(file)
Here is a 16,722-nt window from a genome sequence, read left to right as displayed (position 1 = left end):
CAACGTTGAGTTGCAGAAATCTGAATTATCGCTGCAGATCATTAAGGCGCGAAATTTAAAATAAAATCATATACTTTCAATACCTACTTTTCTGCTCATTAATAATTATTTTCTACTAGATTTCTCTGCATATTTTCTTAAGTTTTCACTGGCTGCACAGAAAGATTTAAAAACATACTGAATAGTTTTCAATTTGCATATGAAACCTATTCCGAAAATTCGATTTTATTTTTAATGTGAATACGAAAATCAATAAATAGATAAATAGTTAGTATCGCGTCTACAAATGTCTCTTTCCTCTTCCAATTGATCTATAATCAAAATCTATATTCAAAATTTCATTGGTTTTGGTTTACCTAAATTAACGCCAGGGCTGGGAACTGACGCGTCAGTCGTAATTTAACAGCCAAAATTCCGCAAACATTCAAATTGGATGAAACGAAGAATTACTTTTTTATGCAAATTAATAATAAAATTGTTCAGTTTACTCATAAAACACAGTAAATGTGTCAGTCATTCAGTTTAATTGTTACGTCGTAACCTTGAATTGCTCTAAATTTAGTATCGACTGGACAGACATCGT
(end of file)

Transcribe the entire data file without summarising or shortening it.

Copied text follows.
Here is a 16,722-nt window from a genome sequence, read left to right as displayed (position 1 = left end):
CAACGTTGAGTTGCAGAAATCTGAATTATCGCTGCAGATCATTAAGGCGCGAAATTTAAAATAAAATCATATACTTTCAATACCTACTTTTCTGCTCATTAATAATTATTTTCTACTAGATTTCTCTGCATATTTTCTTAAGTTTTCACTGGCTGCACAGAAAGATTTAAAAACATACTGAATAGTTTTCAATTTGCATATGAAACCTATTCCGAAAATTCGATTTTATTTTTAATGTGAATACGAAAATCAATAAATAGATAAATAGTTAGTATCGCGTCTACAAATGTCTCTTTCCTCTTCCAATTGATCTATAATCAAAATCTATATTCAAAATTTCATTGGTTTTGGTTTACCTAAATTAACGCCAGGGCTGGGAACTGACGCGTCAGTCGTAATTTAACAGCCAAAATTCCGCAAACATTCAAATTGGATGAAACGAAGAATTACTTTTTTATGCAAATTAATAATAAAATTGTTCAGTTTACTCATAAAACACAGTAAATGTGTCAGTCATTCAGTTTAATTGTTACGTCGTAACCTTGAATTGCTCTAAATTTAGTATCGACTGGACAGACATCGT